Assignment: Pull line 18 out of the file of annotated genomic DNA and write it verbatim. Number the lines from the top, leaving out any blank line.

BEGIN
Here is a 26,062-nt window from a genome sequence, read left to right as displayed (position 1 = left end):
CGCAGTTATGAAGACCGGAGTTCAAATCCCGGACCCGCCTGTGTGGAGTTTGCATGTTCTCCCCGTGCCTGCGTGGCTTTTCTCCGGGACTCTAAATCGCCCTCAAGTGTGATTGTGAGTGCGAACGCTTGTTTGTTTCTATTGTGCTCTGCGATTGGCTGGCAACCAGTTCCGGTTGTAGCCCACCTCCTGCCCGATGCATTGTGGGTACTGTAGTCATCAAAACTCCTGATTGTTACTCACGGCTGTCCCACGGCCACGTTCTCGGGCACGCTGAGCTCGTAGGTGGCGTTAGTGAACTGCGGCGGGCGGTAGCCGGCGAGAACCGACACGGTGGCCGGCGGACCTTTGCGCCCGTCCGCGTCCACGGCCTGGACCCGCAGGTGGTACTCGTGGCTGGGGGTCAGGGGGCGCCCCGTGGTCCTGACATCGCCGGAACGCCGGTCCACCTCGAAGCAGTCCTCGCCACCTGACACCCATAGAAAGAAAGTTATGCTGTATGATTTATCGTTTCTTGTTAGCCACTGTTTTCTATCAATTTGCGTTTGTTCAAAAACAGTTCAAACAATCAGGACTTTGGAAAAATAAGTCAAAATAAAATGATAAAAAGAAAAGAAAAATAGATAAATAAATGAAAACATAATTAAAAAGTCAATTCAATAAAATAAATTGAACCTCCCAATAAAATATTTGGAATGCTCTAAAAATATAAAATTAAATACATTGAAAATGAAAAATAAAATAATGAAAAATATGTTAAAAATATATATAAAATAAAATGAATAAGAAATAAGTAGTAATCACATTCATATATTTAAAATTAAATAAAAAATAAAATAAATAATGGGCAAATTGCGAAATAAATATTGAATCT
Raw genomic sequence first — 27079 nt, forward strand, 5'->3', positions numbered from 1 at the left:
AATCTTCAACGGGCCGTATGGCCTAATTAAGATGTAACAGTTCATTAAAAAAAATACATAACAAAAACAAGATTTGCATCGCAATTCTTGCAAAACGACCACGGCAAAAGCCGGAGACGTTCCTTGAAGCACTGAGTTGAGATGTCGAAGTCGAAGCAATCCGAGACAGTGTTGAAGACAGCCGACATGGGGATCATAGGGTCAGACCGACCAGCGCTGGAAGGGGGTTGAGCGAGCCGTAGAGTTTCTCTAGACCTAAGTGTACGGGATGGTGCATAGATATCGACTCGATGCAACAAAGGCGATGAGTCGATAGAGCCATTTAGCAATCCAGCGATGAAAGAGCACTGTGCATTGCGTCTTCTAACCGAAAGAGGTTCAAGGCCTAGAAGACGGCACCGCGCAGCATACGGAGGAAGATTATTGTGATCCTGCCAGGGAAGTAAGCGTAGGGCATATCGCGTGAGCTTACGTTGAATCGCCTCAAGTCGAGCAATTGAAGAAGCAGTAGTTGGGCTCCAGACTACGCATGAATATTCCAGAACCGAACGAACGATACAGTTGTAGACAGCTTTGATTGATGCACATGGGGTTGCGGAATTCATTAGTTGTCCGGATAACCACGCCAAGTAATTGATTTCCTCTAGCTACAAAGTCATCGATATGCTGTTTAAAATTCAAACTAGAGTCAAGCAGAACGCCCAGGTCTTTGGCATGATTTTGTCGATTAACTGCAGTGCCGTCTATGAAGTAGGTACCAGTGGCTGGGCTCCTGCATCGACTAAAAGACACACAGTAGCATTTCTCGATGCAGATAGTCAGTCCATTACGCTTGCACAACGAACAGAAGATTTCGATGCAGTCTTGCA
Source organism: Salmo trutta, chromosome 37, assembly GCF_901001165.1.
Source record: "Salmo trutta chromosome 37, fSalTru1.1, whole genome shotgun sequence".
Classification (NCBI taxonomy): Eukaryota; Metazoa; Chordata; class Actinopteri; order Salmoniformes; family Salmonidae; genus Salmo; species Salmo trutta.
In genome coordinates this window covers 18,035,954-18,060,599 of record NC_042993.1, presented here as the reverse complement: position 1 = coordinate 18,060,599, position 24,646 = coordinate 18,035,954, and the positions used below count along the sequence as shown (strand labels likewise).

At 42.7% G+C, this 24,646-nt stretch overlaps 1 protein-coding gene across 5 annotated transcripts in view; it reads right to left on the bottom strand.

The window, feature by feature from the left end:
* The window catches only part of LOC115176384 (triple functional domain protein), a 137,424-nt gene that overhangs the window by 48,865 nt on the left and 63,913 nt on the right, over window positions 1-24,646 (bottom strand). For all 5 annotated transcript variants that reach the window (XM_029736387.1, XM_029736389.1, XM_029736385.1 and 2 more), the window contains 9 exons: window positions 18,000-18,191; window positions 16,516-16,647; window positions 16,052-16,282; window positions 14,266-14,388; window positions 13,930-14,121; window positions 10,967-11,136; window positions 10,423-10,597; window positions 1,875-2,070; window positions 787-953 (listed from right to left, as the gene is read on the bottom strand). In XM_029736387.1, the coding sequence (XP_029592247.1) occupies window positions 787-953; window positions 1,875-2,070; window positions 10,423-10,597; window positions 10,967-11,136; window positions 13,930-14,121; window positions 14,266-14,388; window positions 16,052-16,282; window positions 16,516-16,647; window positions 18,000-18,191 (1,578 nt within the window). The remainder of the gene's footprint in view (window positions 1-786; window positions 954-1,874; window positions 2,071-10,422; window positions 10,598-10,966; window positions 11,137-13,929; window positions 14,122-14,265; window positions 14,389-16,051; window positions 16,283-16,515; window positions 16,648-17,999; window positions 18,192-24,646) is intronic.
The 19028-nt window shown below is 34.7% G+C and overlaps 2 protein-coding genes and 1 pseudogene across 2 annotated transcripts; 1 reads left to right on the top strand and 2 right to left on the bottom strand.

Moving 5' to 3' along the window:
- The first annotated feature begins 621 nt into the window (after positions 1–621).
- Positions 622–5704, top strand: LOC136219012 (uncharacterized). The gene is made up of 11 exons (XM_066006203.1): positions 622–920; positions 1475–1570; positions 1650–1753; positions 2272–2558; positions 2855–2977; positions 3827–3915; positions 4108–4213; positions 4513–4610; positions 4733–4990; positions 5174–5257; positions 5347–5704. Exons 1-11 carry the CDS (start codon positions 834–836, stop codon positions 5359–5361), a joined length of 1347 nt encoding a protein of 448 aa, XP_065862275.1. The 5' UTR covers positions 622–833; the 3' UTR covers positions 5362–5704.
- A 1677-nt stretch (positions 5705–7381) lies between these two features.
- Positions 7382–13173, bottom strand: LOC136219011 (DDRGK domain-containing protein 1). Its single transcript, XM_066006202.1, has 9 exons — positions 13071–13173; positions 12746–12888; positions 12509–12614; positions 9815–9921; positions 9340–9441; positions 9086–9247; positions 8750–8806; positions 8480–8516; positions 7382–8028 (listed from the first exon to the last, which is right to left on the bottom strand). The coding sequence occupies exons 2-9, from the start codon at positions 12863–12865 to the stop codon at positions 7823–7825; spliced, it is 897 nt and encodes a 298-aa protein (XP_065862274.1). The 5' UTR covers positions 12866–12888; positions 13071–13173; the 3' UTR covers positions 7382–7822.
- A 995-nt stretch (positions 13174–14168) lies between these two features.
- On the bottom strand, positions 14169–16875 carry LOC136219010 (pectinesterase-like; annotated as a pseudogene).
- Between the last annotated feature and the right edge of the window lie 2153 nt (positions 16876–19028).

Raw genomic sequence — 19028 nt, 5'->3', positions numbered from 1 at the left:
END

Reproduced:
- A 995-nt stretch (positions 13174–14168) lies between these two features.